The heroes were settling in back at the Inn of the Welcome Wench, having secured a table full of food and libations in one of Ostler Gundigoot’s private rooms. Eiravain huddled under a blanket, still traumatized by her treatment at the hands of Lareth the Beautiful, but trying to get back to a sense of normalcy.
“What made you come out here in the first place?” Besilana asked the priestess.
Eiravain’s expression flashed guilty for a moment, but she just looked sad when she met the half-elf’s eyes. “I … found something on one of the bandits that raided Myhalas. A brooch that looked just like one that belonged to your mother.”
Besilana’s eyes widened. “What?”
“I couldn’t be sure, but I thought … I thought maybe I could find out who had taken it from her after … after she fell.” She paused for a long moment. “I suppose I succeeded.”
Furnok produced a jeweled brooch from among the treasure taken from Lareth. “Is this it?”
The half-elf recognized the trinket immediately. “May I see it?” she asked. The rogue handed it to her. “Mother wore this all the time. She said it was a gift … from my father.”
Eiravain lowered her gaze. “I wasn’t sure you would recognize it.”
“Okay,” said Taliesin. “You found something that belonged to Azathir. That doesn’t explain why you would go searching for the thief alone. My sister was beside herself when you didn’t return.”
The priestess winced at the rebuke, and Felicity embraced her, frowning at the druid. “It’s complicated,” said Eiravain. “You were just a child,” she said to Besilana.
“I’m not a child anymore,” said the half-elf. “Help me understand. Please.”
Eiravain sighed, clearly reluctant. “I have … been hard on you. Harder than you deserved. It was just so hard seeing so much of your mother in you. Your face, your dedication, and … just little quirks. Those reminders all hurt. It wasn’t your fault, of course. You’re your mother’s daughter.”
“I don’t…” Besilana started to say, her confusion evident. But the priestess raised a hand to forestall her.
“I loved her, Besi. And I thought that she loved me. Maybe she did, for a time. In her way. But then she came back from one of her adventures pregnant with you. It broke my heart, and she wouldn’t – couldn’t, she said – even tell me who the father was.” Tears started to run down Eiravain’s cheeks. “And then you were born half-human. My heart broke again. It was proof that I was twice-over not someone Azathir could love. Not in the way I wanted.”
“And then she died,” said Besilana, tears staining her face, as well. “And all you had left of her was me.”
“I’m so sorry,” Eiravain wailed. “I did not want to be cruel.” Felicity hugged the priestess all the more, and Besilana joined the sobbing, shaking embrace.
Taliesin and Furnok held their peace while the women had a good cry together. When it seemed like they had had their catharsis, Taliesin said, “You were after closure. Answers to questions that have plagued you for a decade or more.”
Eiravain nodded, slowly extricating herself from the younger women. “Seeing that brooch brought up memories and feelings that I hadn’t allowed myself to recall. I love Taleria as deeply as I ever loved Azathir, and more importantly, she loves me back. This … was for me. I thought I could find the answers I wanted and finally, finally close the door on that part of my life for good. But it all went so wrong. I can never repay you all for saving me from my own folly.”
“We had to come for you,” said Felicity. “You’re my mother.” Eiravain kissed the halfling on the forehead and hugged her tightly again.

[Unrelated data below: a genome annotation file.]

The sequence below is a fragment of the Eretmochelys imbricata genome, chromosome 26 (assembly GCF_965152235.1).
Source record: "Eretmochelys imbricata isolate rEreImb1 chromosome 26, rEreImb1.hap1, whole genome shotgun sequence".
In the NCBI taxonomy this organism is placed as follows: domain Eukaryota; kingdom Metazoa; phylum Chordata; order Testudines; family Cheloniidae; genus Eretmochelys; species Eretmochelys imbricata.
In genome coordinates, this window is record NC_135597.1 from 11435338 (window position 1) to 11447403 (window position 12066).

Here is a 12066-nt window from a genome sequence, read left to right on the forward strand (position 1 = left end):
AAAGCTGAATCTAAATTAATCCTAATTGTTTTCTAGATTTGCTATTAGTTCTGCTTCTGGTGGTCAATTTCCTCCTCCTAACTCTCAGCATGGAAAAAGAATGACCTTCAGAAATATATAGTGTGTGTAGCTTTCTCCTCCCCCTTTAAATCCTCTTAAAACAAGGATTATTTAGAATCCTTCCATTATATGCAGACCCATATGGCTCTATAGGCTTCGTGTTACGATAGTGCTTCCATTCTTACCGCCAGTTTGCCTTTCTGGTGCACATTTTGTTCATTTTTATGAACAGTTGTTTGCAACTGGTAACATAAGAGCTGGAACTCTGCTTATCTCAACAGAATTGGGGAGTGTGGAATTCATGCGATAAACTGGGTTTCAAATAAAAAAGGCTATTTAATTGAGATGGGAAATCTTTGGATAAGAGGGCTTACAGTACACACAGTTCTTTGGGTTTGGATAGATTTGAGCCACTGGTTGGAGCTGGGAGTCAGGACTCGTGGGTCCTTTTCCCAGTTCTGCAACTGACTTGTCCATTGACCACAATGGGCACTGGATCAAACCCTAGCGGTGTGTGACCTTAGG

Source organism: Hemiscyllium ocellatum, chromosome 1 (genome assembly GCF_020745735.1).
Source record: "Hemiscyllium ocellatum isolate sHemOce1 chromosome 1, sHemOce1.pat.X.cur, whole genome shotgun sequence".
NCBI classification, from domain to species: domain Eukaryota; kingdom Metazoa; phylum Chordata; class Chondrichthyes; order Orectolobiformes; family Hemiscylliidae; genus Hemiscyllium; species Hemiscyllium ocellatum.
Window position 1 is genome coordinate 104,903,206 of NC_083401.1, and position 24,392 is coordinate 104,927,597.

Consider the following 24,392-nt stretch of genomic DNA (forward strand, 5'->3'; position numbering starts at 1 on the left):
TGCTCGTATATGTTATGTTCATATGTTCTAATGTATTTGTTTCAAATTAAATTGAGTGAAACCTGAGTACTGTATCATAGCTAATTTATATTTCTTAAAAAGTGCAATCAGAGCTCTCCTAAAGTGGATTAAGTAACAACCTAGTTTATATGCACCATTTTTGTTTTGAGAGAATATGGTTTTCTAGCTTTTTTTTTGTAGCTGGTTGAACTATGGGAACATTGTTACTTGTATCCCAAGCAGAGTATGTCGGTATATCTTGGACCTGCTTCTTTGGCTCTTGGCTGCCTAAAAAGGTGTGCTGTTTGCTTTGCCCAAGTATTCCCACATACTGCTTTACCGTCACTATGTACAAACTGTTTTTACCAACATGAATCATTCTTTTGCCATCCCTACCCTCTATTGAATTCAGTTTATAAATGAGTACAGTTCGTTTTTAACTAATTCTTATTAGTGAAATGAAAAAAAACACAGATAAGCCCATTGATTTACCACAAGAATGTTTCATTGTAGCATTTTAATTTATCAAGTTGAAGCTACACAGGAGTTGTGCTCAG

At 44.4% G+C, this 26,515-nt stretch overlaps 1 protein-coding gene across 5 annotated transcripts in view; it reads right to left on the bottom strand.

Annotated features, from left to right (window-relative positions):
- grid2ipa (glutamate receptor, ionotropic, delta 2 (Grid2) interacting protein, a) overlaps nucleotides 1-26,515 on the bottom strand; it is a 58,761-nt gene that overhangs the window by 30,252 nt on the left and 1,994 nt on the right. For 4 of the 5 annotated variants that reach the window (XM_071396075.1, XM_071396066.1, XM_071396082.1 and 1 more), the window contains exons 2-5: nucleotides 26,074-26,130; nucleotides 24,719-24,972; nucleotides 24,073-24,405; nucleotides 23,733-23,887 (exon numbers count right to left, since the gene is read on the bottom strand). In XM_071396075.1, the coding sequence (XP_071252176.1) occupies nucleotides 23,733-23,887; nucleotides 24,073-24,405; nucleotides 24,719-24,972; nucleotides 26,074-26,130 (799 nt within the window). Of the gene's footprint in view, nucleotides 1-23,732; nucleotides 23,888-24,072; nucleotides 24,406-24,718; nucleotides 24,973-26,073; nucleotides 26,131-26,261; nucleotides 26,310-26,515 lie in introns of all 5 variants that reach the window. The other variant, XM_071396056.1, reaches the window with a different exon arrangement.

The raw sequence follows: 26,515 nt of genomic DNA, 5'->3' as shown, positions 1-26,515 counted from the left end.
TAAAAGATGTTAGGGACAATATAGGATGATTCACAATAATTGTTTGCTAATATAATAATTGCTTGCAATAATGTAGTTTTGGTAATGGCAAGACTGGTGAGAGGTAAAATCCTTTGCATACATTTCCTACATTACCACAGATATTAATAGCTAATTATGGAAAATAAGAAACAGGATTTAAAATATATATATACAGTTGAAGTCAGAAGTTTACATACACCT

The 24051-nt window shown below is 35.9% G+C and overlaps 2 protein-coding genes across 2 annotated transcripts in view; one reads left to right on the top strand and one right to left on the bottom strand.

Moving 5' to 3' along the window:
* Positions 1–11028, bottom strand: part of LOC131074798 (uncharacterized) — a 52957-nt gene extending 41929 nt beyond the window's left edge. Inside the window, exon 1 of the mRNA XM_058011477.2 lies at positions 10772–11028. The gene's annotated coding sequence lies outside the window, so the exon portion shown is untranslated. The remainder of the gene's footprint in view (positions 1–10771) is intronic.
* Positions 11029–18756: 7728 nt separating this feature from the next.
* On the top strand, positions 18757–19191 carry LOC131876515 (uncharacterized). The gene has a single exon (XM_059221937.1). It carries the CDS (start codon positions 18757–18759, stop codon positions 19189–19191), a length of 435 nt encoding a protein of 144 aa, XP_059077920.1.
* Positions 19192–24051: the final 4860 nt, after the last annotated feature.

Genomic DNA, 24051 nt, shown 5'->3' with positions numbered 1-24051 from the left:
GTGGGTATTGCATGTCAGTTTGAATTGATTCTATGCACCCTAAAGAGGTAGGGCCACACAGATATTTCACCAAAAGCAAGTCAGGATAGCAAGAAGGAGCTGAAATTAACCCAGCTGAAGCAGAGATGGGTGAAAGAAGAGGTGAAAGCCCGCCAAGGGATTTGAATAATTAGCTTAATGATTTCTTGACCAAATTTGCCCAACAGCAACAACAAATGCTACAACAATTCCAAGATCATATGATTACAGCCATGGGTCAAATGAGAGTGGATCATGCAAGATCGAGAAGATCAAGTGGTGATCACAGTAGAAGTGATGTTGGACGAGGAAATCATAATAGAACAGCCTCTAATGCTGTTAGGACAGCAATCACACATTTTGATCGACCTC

Taliesin looked thoughtful. “Lareth said something about Felicity’s father as she died. Gave the name ‘Barkinar’, I think? Do you know anything about that?”
The priestess shook her head. “I don’t know how she knew about any of you. Maybe her prophecy led her to undertake divinations to find out what she could about Azathir’s family and friends?”
“Perhaps,” said Taliesin, standing and approaching Eiravain. “Would you please show them your back?”
“My back?” she said, uncertainly. At the druid’s nod, she stood and dropped the blanket, turning around. Taliesin gingerly lifted her tunic to reveal her back. At the collective gasp, the priestess looked alarmed, “What is it? I know the wounds must be bad from that foul dark elf’s torture, but…”
Felicity showed Eiravain her tattoo, which matched the symbol carved into the priestess’s back. “Wait!? What is this? That’s my mark … Why did she mark you with my mark? What does it have to do with that horrid woman?” she cried.
Eiravain paled further. “I … I have no idea.”
“Whatever it means, Lareth went to a lot of trouble to bait the hook in pursuit of this prophecy,” said Furnok. “And I think I’m somehow part of it.”
“How so?” asked Taliesin.
“The righteous, noble, wild, and pure hold the key…” the rogue recited. “Righteous,” he said, pointing to the paladin. “Wild,” he continued, pointing at the druid. “Pure,” he added, pointing at the halfling cleric. “And I am the noble,” he concluded.
“Are you?” said Besilana, somewhat dubious.
“I’m afraid so,” he said with a sigh. “My friends, I regret that I have deceived you. My name is not ‘Furnok’ and I am not from ‘Ferd’.”
“Wait, wait-wait-wait-wait-wait. What? Then are you a tax collector from Calgary? Oh! Maybe a merchant-prince from Maru? OH! What about a…” said Felicity, flabbergasted yet excited at the sudden intrigue.
“Lord Robilar,” said the man who was not Furnok, gently cutting off the halfling. “I assumed a false identity to protect myself from would-be assassins. My noble family in the Grand Duchy of Geoff was slaughtered, and I believe our end was hastened for political reasons. I escaped with only my manservant, who was killed by bandits in the Kron Hills, no doubt working for the Cult of Elemental Evil. He was very dear to me, and I will have my revenge upon those responsible for his death. And maybe after, we can see to those who destroyed my life.”